I have never been issued a work phone. As I have mentioned before, I am not really a phone person, but I have also never had the kind of job for which I would be a “work phone.” It seems excessive to me somehow. There are many contexts where it is perfectly appropriate (international travel, a million reasons).
But I am also consistently amazing by how many people now use their personal cell phones to conduct business: texting to make sure people are coming to meetings, sending and checking email during meetings, calling in from off site. For independent workers, this makes sense, as the delineation between the personal the professional is less clear. But for employees of institutions, it strikes me as a violation of the personal/professional line.
How can you stay in touch when you travel a lot, spend more time in meetings than at your desk, go on site visits, organize work event off site, produce performances? And more importantly, is it appropriate for an employer to expect an employee to use a personal cell phone to conduct business? Should your boss and all your colleagues have your personal number?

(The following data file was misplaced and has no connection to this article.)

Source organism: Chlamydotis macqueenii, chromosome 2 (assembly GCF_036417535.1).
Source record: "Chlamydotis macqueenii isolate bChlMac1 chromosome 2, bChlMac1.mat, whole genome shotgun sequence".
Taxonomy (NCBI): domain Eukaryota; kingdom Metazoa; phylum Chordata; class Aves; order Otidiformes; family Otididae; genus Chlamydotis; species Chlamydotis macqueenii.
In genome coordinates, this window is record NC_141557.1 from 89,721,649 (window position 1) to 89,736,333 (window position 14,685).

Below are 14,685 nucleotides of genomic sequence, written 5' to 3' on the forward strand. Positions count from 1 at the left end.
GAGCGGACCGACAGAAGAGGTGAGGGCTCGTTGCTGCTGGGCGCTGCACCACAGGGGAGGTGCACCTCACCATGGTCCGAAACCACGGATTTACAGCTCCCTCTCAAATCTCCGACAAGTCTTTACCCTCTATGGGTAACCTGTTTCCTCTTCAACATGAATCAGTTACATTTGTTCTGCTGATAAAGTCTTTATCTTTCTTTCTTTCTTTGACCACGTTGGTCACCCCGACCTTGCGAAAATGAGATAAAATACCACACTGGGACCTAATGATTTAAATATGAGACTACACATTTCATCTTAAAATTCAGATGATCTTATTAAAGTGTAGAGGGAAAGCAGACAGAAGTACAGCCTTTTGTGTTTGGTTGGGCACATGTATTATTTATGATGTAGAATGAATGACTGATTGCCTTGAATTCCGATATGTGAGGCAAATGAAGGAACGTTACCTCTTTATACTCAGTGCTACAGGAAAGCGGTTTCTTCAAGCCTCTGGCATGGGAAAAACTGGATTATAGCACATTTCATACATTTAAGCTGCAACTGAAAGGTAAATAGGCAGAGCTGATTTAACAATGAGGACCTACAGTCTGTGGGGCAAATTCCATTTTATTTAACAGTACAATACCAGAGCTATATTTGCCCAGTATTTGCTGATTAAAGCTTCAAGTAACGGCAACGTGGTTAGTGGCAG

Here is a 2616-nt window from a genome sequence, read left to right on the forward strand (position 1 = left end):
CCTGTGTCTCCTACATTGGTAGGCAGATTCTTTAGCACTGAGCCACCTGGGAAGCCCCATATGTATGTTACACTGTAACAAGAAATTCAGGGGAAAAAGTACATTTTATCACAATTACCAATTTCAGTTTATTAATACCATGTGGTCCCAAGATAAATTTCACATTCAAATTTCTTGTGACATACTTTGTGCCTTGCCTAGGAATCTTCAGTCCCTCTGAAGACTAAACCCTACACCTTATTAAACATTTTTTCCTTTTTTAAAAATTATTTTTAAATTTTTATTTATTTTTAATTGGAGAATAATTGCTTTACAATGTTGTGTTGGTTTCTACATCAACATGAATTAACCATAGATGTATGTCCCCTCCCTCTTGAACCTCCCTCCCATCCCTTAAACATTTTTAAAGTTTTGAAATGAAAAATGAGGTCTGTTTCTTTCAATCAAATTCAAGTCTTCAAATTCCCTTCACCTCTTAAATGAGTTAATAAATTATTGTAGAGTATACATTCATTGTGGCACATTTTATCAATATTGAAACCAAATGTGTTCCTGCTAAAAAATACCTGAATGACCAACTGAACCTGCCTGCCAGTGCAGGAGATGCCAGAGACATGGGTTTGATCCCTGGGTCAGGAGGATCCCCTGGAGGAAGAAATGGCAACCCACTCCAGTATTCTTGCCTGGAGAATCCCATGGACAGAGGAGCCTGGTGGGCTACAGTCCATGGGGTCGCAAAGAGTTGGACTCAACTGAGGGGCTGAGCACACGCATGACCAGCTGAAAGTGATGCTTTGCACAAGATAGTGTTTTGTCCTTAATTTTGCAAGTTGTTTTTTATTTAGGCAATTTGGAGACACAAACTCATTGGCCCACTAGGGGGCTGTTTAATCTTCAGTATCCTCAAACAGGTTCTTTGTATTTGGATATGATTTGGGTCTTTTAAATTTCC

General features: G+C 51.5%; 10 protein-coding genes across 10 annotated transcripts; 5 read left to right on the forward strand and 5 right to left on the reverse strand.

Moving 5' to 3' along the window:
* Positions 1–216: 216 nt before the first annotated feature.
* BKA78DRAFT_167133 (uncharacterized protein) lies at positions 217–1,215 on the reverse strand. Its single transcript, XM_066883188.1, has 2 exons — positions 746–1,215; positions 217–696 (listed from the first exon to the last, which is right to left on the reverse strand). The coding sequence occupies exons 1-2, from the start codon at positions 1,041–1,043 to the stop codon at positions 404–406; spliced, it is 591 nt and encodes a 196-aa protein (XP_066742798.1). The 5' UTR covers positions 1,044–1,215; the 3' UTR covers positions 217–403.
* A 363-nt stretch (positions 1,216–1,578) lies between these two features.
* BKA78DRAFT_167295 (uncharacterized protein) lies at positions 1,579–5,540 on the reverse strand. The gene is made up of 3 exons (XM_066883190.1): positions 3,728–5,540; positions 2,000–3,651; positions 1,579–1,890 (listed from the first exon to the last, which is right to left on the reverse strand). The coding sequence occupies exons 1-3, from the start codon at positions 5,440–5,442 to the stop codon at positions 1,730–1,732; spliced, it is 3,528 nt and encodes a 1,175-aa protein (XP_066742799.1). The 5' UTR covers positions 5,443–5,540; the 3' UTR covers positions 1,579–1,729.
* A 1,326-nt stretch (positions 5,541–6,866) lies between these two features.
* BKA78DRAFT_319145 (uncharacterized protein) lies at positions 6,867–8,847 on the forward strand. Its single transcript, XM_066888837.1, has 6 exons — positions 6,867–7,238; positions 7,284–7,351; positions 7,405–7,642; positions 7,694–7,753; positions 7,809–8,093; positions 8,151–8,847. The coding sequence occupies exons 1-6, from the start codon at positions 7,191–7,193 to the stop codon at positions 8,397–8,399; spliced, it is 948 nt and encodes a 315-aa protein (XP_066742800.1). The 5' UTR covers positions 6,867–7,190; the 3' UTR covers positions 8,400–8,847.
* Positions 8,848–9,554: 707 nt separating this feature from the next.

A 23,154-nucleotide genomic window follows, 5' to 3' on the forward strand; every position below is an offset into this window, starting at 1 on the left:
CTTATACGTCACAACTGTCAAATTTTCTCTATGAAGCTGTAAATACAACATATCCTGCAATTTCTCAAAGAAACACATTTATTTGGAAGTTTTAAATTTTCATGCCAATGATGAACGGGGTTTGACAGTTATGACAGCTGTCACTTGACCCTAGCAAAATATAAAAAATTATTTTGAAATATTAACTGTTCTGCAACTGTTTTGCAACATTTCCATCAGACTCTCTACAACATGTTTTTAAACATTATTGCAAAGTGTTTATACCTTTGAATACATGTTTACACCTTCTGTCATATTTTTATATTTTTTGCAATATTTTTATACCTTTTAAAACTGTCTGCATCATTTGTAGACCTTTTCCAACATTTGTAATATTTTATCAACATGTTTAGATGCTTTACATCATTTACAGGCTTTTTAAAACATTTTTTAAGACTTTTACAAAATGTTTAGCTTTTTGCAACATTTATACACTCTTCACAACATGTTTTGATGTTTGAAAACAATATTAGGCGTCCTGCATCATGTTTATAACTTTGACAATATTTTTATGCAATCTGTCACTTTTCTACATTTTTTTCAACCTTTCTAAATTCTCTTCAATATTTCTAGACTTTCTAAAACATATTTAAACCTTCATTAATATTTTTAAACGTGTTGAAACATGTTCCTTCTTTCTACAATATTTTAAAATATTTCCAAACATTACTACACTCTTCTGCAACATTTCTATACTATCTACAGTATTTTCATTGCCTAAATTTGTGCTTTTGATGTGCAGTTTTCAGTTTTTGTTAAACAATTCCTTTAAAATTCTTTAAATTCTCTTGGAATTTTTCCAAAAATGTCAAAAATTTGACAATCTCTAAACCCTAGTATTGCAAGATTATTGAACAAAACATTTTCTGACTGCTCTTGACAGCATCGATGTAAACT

As we as a society evolve technologically, this issue will go the way of the Dodo. Everyone will use their personal phone all the time, and I will be forced to stop whining about it. As texting becomes more popular, and the expectation around the possibility for communications become more universalized and streamlined, there will probably be very few office phones. As this next generation of workers matures, perhaps there will be a backlash against the expectation of constant availability.
Maybe I am conflating two issues, the work-cellphone and the being available 24/7 are different. Perhaps the former is the instrument, and the latter is the behavioral problem that I object to.